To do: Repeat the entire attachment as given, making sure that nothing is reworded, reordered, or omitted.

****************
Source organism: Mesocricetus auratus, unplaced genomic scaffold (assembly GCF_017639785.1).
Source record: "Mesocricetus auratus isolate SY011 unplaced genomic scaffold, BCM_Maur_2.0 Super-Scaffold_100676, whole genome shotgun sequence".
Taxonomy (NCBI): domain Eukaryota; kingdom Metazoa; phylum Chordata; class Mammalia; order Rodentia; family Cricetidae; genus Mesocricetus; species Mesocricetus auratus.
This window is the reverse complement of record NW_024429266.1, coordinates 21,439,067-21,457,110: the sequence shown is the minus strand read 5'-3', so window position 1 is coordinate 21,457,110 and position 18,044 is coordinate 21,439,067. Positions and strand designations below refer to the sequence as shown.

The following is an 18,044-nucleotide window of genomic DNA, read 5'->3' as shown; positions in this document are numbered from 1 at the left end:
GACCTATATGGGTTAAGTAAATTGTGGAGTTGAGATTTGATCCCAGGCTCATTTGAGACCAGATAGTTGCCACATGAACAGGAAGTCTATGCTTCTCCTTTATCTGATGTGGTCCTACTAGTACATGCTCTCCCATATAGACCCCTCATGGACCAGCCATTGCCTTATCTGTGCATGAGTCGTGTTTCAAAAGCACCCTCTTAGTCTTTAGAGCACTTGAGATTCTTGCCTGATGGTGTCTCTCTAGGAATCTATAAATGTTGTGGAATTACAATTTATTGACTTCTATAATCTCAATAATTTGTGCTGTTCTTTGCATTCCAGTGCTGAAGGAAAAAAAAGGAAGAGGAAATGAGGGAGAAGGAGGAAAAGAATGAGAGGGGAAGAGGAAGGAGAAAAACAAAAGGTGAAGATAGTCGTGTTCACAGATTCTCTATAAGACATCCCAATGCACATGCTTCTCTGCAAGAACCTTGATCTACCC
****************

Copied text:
Source organism: Mesocricetus auratus, unplaced genomic scaffold (assembly GCF_017639785.1).
Source record: "Mesocricetus auratus isolate SY011 unplaced genomic scaffold, BCM_Maur_2.0 Super-Scaffold_100676, whole genome shotgun sequence".
Taxonomy (NCBI): domain Eukaryota; kingdom Metazoa; phylum Chordata; class Mammalia; order Rodentia; family Cricetidae; genus Mesocricetus; species Mesocricetus auratus.
This window is the reverse complement of record NW_024429266.1, coordinates 21,439,067-21,457,110: the sequence shown is the minus strand read 5'-3', so window position 1 is coordinate 21,457,110 and position 18,044 is coordinate 21,439,067. Positions and strand designations below refer to the sequence as shown.

The following is an 18,044-nucleotide window of genomic DNA, read 5'->3' as shown; positions in this document are numbered from 1 at the left end:
GACCTATATGGGTTAAGTAAATTGTGGAGTTGAGATTTGATCCCAGGCTCATTTGAGACCAGATAGTTGCCACATGAACAGGAAGTCTATGCTTCTCCTTTATCTGATGTGGTCCTACTAGTACATGCTCTCCCATATAGACCCCTCATGGACCAGCCATTGCCTTATCTGTGCATGAGTCGTGTTTCAAAAGCACCCTCTTAGTCTTTAGAGCACTTGAGATTCTTGCCTGATGGTGTCTCTCTAGGAATCTATAAATGTTGTGGAATTACAATTTATTGACTTCTATAATCTCAATAATTTGTGCTGTTCTTTGCATTCCAGTGCTGAAGGAAAAAAAAGGAAGAGGAAATGAGGGAGAAGGAGGAAAAGAATGAGAGGGGAAGAGGAAGGAGAAAAACAAAAGGTGAAGATAGTCGTGTTCACAGATTCTCTATAAGACATCCCAATGCACATGCTTCTCTGCAAGAACCTTGATCTACCC